Tonight The Daily Beast re-printed an essay George W. Bush wrote ten years ago for P.O.V. magazine to commemorate his father's birthday titled, "The First Son." Just for kicks, we ran it through some of those online writing analyzers.
Since one of the tests had length restrictions, we took only the first four paragraphs of Bush's essay and plugged them into two online writing analysis tests, Writing Tester and Blue Centauri. Here's the exact writing sample:
I've lived with being "George Bush's son" all my life. Growing up, I probably didn't want to be like him. Today it's ironic that much of my career parallels his. He went to Yale. I went to Yale. He was a Navy pilot. I flew F-102s in the Texas Air National Guard. Now that I'm in political life, I like to say I've inherited half of his friends all of his enemies. Of course, there will be some who will prejudge me, but that's OK: I don't expect to get all of the votes anyway. Being George Bush's son is a tremendous plus.
The greatest gift that my dad has given me has been unconditional love. He loves me when times are good and he loves me when times are bad. He loves me when I've been successful and he loves me when I've failed. Take the 1994 campaign for governor, which no one thought I could win. I fought an uphill battle, but I had such a sense of security due to love that I was willing to take the risk. Because I feared neither failure nor success.
That love and confidence has always been there. (Even though, as the first of five kids, I tested my parents' patience more than once.) Growing up in Midland, Texas, I can remember clearly my dad saying, "Son, I can play catch with you now and throw the ball as hard as I can and you can catch it." There was a certain rite of passage when I could catch with my dad and he didn't have to hold back.
Dad loves the outdoors. He often took me fishing when I was a kid. We'd go fishing for bluefish off the coast of Maine. I learned the skills of fishing from listening to him, and the joy of fishing from watching him. Dad's a good hunter, too, and one Christmas he gave me a shotgun, a .410. I would go with him to Louisiana to shoot ducks. Those are fond memories.
So Writing Tester graded the above writing sample at a 4th grade level, while Blue Centauri graded it at a 3.5 grade level. Not quite a fourth grader, but more advanced than a third.
I had trouble graduating from Berkeley, not because of this inability to deal with ideas—I was majoring in English, and I could locate the house-and-garden imagery in "The Portrait of a Lady" as well as the next person, "imagery" being by definition the kind of specific that got my attention—but simply because I had neglected to take a course in Milton. For reasons which now sound baroque I needed a degree by the end of that summer, and the English department finally agreed, if I would come down from Sacramento every Friday and talk about the cosmology of "Paradise Lost," to certify me proficient in Milton. I did this. Some Fridays I took the Greyhound bus, other Fridays I caught the Southern Pacific's City of San Francisco on the last leg of its transcontinental trip. I can no longer tell you whether Milton put the sun or the earth at the center of his universe in "Paradise Lost," the central question of at least one century and a topic about which I wrote 10,000 words that summer, but I can still recall the exact rancidity of the butter in the City of San Francisco's dining car, and the way the tinted windows on the Greyhound bus cast the oil refineries around Carquinez Straits into a grayed and obscurely sinister light. In short my attention was always on the periphery, on what I could see and taste and touch, on the butter, and the Greyhound bus. During those years I was traveling on what I knew to be a very shaky passport, forged papers: I knew that I was no legitimate resident in any world of ideas. I knew I couldn't think. All I knew then was what I couldn't do. All I knew was what I wasn't, and it took me some years to discover what I was.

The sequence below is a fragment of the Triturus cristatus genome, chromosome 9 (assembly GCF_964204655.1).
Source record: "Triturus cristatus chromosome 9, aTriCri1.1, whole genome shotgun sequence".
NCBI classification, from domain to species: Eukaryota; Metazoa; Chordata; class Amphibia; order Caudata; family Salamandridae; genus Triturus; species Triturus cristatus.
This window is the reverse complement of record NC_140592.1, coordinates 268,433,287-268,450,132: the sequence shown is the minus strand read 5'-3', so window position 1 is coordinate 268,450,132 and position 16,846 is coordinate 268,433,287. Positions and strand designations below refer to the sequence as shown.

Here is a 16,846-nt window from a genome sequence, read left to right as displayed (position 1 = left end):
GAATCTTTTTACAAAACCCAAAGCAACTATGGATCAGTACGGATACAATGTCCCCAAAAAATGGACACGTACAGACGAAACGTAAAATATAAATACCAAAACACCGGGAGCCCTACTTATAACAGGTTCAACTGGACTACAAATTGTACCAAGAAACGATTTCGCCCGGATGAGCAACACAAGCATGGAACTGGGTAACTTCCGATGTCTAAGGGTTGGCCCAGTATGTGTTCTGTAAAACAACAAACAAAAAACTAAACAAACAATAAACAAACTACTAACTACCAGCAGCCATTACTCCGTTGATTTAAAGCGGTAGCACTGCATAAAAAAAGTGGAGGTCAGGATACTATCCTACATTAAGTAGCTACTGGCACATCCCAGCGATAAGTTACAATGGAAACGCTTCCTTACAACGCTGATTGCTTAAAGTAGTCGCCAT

Which was a writer.
By which I mean not a "good" writer or a "bad" writer but simply a writer, a person whose most absorbed and passionate hours are spent arranging words on pieces of paper. Had my credentials been in order I would never have become a writer. Had I been blessed with even limited access to my own mind there would have been no reason to write. I write entirely to find out what I'm thinking, what I'm looking at, what I see and what it means. What I want and what I fear. Why did the oil refineries around Carquinez Straits seem sinister to me in the summer of 1956? Why have the night lights in the bevatron burned in my mind for twenty years? What is going on in these pictures in my mind?
Writing Tester graded Didion's writing at an 8th grade level, while Blue Centauri graded it at a 9.3 grade level.
I guess all of this only serves to prove that George W. Bush is no Joan Didion, but then again, we all probably knew that already, didn't we?